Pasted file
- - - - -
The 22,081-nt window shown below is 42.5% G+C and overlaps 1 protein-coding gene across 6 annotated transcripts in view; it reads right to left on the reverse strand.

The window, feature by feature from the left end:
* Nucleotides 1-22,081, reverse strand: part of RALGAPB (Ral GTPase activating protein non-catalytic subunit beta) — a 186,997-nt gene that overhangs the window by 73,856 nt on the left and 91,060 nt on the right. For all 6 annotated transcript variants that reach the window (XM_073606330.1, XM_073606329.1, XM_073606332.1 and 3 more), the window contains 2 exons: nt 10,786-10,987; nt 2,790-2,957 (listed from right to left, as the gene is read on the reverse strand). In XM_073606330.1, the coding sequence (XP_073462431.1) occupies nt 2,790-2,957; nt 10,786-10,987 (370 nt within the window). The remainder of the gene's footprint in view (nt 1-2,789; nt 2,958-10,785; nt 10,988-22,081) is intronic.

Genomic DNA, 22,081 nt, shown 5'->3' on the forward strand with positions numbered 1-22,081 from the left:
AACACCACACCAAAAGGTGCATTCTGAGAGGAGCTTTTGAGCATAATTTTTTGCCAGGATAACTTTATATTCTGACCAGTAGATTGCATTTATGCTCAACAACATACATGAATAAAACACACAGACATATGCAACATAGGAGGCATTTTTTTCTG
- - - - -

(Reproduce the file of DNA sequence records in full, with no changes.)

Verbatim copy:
The 22,081-nt window shown below is 42.5% G+C and overlaps 1 protein-coding gene across 6 annotated transcripts in view; it reads right to left on the reverse strand.

The window, feature by feature from the left end:
* Nucleotides 1-22,081, reverse strand: part of RALGAPB (Ral GTPase activating protein non-catalytic subunit beta) — a 186,997-nt gene that overhangs the window by 73,856 nt on the left and 91,060 nt on the right. For all 6 annotated transcript variants that reach the window (XM_073606330.1, XM_073606329.1, XM_073606332.1 and 3 more), the window contains 2 exons: nt 10,786-10,987; nt 2,790-2,957 (listed from right to left, as the gene is read on the reverse strand). In XM_073606330.1, the coding sequence (XP_073462431.1) occupies nt 2,790-2,957; nt 10,786-10,987 (370 nt within the window). The remainder of the gene's footprint in view (nt 1-2,789; nt 2,958-10,785; nt 10,988-22,081) is intronic.

Genomic DNA, 22,081 nt, shown 5'->3' on the forward strand with positions numbered 1-22,081 from the left:
AACACCACACCAAAAGGTGCATTCTGAGAGGAGCTTTTGAGCATAATTTTTTGCCAGGATAACTTTATATTCTGACCAGTAGATTGCATTTATGCTCAACAACATACATGAATAAAACACACAGACATATGCAACATAGGAGGCATTTTTTTCTG